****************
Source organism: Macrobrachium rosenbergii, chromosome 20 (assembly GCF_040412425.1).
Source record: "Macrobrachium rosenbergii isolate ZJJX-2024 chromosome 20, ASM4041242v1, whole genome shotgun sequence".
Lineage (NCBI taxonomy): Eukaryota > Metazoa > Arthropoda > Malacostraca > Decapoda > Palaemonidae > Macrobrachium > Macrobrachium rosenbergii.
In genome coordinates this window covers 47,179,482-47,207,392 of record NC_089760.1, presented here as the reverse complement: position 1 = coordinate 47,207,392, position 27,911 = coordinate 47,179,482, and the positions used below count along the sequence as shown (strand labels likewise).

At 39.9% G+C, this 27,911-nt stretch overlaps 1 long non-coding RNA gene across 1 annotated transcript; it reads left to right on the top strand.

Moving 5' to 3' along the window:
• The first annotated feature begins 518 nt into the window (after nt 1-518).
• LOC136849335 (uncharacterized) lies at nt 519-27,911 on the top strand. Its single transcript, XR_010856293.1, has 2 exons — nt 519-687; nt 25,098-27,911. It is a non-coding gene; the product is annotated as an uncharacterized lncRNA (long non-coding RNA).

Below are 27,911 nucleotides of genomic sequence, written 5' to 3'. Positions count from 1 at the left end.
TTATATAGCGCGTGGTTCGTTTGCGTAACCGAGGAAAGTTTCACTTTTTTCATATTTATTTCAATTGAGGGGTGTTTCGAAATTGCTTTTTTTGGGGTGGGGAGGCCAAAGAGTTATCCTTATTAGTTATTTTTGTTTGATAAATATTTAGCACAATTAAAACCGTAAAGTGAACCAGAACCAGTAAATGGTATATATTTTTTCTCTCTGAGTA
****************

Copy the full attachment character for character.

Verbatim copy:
Source organism: Macrobrachium rosenbergii, chromosome 20 (assembly GCF_040412425.1).
Source record: "Macrobrachium rosenbergii isolate ZJJX-2024 chromosome 20, ASM4041242v1, whole genome shotgun sequence".
Lineage (NCBI taxonomy): Eukaryota > Metazoa > Arthropoda > Malacostraca > Decapoda > Palaemonidae > Macrobrachium > Macrobrachium rosenbergii.
In genome coordinates this window covers 47,179,482-47,207,392 of record NC_089760.1, presented here as the reverse complement: position 1 = coordinate 47,207,392, position 27,911 = coordinate 47,179,482, and the positions used below count along the sequence as shown (strand labels likewise).

At 39.9% G+C, this 27,911-nt stretch overlaps 1 long non-coding RNA gene across 1 annotated transcript; it reads left to right on the top strand.

Moving 5' to 3' along the window:
• The first annotated feature begins 518 nt into the window (after nt 1-518).
• LOC136849335 (uncharacterized) lies at nt 519-27,911 on the top strand. Its single transcript, XR_010856293.1, has 2 exons — nt 519-687; nt 25,098-27,911. It is a non-coding gene; the product is annotated as an uncharacterized lncRNA (long non-coding RNA).

Below are 27,911 nucleotides of genomic sequence, written 5' to 3'. Positions count from 1 at the left end.
TTATATAGCGCGTGGTTCGTTTGCGTAACCGAGGAAAGTTTCACTTTTTTCATATTTATTTCAATTGAGGGGTGTTTCGAAATTGCTTTTTTTGGGGTGGGGAGGCCAAAGAGTTATCCTTATTAGTTATTTTTGTTTGATAAATATTTAGCACAATTAAAACCGTAAAGTGAACCAGAACCAGTAAATGGTATATATTTTTTCTCTCTGAGTA